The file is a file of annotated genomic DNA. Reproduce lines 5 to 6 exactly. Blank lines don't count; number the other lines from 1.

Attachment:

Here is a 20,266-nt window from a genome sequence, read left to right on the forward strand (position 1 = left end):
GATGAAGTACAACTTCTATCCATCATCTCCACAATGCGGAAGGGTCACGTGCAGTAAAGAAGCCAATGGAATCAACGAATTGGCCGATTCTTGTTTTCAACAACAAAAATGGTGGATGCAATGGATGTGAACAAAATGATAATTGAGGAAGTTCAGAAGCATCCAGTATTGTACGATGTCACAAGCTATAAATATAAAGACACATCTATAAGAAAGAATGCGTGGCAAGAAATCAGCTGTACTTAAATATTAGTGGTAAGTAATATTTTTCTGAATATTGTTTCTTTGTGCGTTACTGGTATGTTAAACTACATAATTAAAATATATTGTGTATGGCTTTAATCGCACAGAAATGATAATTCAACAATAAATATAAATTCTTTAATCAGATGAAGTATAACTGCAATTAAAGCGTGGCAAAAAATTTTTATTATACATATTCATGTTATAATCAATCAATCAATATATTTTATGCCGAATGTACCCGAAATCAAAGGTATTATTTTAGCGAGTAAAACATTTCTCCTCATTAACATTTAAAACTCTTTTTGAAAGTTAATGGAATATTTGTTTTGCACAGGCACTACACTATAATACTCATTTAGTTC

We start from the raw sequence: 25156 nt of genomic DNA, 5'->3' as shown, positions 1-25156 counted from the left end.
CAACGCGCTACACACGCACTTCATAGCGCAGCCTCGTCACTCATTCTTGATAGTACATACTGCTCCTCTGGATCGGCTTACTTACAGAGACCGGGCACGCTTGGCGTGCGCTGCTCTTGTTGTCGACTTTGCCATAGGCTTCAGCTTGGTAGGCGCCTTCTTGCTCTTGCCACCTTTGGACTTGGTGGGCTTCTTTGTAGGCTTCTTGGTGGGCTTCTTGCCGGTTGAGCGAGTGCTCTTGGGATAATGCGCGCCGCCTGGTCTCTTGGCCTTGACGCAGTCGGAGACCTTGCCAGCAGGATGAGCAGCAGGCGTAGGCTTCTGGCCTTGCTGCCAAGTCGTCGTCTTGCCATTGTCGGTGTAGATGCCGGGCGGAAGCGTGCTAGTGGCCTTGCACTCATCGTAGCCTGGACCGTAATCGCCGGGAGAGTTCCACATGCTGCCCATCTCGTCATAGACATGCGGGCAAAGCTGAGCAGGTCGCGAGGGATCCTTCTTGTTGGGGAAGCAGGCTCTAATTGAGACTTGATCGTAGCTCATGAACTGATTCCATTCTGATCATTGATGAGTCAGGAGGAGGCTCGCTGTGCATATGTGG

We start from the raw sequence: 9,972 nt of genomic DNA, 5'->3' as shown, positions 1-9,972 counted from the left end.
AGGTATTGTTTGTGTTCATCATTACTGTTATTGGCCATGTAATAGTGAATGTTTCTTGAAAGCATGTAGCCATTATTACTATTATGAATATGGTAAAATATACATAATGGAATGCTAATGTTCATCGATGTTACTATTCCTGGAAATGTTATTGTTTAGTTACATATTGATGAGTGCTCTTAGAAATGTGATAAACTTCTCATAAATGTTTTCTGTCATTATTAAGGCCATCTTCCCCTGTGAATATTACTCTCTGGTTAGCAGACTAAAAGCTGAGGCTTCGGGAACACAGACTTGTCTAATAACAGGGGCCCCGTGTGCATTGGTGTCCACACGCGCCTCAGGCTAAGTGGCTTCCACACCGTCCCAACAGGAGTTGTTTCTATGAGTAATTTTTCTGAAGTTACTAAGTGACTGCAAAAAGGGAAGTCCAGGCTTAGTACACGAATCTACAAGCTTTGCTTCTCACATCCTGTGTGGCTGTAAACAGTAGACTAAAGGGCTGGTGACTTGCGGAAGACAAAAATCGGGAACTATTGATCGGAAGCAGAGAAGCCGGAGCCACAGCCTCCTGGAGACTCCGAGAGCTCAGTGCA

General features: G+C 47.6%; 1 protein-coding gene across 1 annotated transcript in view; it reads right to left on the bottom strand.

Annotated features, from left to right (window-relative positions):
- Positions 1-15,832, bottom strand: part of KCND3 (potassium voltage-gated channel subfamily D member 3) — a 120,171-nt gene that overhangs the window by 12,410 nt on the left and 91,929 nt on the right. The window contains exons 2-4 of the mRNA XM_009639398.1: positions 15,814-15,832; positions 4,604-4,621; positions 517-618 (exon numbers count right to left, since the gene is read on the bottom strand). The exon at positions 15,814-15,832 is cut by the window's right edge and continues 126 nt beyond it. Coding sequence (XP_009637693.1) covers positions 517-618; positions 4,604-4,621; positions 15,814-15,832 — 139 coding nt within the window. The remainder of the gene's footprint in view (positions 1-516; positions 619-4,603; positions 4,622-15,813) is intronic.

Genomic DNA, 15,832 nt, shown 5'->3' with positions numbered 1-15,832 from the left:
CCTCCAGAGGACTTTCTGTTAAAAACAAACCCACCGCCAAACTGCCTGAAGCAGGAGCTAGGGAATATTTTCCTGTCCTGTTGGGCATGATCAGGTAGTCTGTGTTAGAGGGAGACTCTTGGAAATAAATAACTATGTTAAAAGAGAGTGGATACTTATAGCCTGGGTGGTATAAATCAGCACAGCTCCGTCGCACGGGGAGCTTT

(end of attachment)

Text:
We start from the raw sequence: 9,972 nt of genomic DNA, 5'->3' as shown, positions 1-9,972 counted from the left end.
AGGTATTGTTTGTGTTCATCATTACTGTTATTGGCCATGTAATAGTGAATGTTTCTTGAAAGCATGTAGCCATTATTACTATTATGAATATGGTAAAATATACATAATGGAATGCTAATGTTCATCGATGTTACTATTCCTGGAAATGTTATTGTTTAGTTACATATTGATGAGTGCTCTTAGAAATGTGATAAACTTCTCATAAATGTTTTCTGTCATTATTAAGGCCATCTTCCCCTGTGAATATTACTCTCTGGTTAGCAGACTAAAAGCTGAGGCTTCGGGAACACAGACTTGTCTAATAACAGGGGCCCCGTGTGCATTGGTGTCCACACGCGCCTCAGGCTAAGTGGCTTCCACACCGTCCCAACAGGAGTTGTTTCTATGAGTAATTTTTCTGAAGTTACTAAGTGACTGCAAAAAGGGAAGTCCAGGCTTAGTACACGAATCTACAAGCTTTGCTTCTCACATCCTGTGTGGCTGTAAACAGTAGACTAAAGGGCTGGTGACTTGCGGAAGACAAAAATCGGGAACTATTGATCGGAAGCAGAGAAGCCGGAGCCACAGCCTCCTGGAGACTCCGAGAGCTCAGTGCA